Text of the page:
1576. Five-Year Non-Operative Treatment Costs in Patients with Symptomatic Lumbar Stenosis or Spondylolisthesis Ultimately Requiring Surgery

Authors: Owoicho Adogwa, MD, MPH; Mark Davison, BS; Victoria Vuong; Daniel Lilly, BA; Shyam Desai, BA; Jessica Moreno; Joseph Cheng; Carlos Bagley (St Louis, MO)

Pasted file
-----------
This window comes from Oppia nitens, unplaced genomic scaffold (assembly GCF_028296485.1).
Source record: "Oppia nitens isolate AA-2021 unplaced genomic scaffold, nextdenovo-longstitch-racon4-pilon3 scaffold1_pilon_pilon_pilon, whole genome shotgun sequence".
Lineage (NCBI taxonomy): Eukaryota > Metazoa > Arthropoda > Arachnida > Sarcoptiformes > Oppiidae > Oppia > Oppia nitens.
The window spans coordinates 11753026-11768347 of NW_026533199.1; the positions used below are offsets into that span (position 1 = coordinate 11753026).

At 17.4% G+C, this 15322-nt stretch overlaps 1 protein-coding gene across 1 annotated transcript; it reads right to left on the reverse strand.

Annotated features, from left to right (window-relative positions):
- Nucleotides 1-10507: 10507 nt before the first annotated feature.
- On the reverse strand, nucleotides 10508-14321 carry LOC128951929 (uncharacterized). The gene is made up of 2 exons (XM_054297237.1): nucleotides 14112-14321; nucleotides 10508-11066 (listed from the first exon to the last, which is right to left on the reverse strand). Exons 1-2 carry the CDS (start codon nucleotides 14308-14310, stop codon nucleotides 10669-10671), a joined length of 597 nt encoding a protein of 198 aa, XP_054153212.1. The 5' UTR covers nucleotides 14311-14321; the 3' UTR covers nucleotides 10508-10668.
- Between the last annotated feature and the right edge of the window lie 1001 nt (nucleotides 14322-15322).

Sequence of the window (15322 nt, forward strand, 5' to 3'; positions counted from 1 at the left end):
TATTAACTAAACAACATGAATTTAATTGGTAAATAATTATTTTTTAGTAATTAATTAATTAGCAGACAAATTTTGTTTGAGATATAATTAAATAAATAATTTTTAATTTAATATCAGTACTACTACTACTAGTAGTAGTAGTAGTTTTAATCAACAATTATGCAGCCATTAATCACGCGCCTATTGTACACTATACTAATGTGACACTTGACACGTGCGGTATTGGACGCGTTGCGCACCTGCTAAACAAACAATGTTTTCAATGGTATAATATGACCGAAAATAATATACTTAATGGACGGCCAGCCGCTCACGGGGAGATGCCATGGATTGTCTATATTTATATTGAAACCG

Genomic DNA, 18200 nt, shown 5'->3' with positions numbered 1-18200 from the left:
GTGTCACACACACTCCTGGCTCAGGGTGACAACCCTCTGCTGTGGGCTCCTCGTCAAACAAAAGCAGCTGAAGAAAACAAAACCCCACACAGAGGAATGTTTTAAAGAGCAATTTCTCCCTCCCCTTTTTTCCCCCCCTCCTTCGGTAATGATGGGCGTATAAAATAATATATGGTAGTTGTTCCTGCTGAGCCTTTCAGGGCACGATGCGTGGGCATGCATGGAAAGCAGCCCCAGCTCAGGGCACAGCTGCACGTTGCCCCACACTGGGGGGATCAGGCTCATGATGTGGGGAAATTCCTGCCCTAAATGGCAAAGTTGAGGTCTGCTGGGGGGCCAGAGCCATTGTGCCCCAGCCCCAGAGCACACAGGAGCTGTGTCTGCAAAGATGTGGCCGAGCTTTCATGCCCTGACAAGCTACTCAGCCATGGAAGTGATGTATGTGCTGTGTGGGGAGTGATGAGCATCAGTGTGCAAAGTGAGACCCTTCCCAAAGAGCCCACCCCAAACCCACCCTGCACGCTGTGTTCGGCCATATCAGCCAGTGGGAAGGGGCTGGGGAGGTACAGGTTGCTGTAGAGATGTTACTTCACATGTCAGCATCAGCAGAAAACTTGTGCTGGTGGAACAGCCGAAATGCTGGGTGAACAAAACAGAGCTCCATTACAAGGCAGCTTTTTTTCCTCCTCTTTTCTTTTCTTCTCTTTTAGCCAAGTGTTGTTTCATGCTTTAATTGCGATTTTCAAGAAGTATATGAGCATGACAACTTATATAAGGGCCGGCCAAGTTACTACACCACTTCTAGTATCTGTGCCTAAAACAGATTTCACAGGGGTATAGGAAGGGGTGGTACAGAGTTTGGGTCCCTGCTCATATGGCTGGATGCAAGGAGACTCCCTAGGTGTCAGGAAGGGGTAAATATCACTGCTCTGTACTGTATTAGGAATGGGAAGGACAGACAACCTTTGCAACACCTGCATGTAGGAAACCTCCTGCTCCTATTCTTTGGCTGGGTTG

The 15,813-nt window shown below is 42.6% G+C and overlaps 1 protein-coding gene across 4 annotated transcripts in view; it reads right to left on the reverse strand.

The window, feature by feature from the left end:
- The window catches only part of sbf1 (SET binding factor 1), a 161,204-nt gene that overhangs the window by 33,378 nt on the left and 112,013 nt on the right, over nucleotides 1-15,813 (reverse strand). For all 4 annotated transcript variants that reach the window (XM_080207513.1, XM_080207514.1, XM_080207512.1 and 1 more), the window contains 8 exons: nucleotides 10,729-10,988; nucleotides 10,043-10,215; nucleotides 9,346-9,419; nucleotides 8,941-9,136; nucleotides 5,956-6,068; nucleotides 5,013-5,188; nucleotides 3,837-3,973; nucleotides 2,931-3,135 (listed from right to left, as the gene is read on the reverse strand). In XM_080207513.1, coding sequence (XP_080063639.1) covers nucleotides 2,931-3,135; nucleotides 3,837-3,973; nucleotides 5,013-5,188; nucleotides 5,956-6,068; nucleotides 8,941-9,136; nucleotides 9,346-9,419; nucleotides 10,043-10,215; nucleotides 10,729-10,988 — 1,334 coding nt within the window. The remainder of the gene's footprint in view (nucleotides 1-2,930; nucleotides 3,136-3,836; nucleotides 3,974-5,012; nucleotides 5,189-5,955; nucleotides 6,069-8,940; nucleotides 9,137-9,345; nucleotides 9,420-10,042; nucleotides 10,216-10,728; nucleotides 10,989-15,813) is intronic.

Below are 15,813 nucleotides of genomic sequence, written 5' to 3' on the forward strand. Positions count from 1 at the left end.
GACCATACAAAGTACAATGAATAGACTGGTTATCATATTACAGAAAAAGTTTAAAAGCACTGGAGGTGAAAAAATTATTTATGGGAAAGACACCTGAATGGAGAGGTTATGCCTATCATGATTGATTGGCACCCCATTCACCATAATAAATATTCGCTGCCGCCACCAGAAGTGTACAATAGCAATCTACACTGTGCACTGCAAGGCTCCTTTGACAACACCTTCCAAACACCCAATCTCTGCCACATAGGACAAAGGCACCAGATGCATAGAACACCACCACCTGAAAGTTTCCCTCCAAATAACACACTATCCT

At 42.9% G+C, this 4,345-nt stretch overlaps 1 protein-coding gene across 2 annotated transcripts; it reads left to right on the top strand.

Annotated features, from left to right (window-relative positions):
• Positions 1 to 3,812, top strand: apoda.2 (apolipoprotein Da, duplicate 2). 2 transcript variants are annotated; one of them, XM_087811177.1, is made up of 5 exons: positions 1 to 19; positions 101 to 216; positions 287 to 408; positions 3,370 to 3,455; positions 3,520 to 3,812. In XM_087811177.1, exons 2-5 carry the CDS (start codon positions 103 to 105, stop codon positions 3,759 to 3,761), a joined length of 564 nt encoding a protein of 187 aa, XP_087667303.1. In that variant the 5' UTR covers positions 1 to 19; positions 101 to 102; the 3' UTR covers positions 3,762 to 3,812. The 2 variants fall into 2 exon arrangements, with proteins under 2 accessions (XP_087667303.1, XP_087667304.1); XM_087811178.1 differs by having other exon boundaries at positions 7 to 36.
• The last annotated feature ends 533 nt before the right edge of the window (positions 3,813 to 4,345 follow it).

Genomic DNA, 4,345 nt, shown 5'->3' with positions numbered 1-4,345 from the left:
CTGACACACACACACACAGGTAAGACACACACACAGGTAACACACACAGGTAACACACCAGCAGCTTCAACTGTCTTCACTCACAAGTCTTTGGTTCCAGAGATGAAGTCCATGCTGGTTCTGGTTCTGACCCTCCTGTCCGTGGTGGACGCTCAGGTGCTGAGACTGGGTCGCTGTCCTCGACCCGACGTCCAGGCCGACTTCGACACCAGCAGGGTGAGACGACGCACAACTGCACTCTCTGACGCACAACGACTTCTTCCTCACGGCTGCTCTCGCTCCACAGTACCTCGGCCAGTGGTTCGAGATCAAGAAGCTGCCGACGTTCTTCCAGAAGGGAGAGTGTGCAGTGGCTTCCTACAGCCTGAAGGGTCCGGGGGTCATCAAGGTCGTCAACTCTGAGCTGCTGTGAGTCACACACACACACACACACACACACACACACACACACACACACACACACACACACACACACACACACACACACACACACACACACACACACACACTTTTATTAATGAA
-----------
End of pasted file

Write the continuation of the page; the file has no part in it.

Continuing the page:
Introduction: The costs and utilization of long-term maximal non-operative therapy (MNT) can be substantial; in the current era of bundled payments, the duration of conservative therapy trials should be reassessed. The purpose of this study is to characterize the utilization and costs of MNTs prior to spinal fusion surgery in patients with symptomatic lumbar stenosis or spondylolisthesis. Methods: A insurance database was queried for patients with symptomatic lumbar stenosis or spondylolisthesis undergoing index lumbar decompression and fusion procedures between 2007 and 2016. This database consists of 20.9 million covered lives and includes private/commercially insured and Medicare Advantage beneficiaries. Only patients with lumbar stenosis or spondylolisthesis and those continuously active within the insurance system for at least 5 years prior to the index operation were eligible. Results: A total of 4,133 out of 497,822 (0.8%) eligible patients underwent 1, 2, or 3-level posterior lumbar instrumented fusion. 20.8% of patients were smokers, 44.5% had type II DM, and 38.2% were obese (BMI > 30 kg/m 2 ). Patient maximal non-operative therapy (MNT) utilization was as follows: 66.7% used NSAIDs, 84.4% used opioids, 58.6% used muscle relaxants, 65.5% received LESI, 66.6% had physical therapy, 21.1% presented to the ED, and 24.9% received chiropractor treatments. The total direct cost associated with all MNT prior to index spinal fusion was $9,000,968 ; LESI comprised the largest portion of the total cost of MNT ($4,094,646, 45.5%), followed by NSAIDS ($1,624,217, 18.0%) and opioid costs ($1,279,219, 14.2%). At the patient level, an average of $4,010 per patient utilizing therapy was spent on MNT prior to index lumbar surgery. Conclusion: Assuming minimal improvement in pain and functional disability after maximum non-operative therapies, the incremental cost effectiveness ratio (ICER) for MNT could be highly unfavorable. More effort is needed to identify patients earlier in the course of treatment that might benefit from surgery.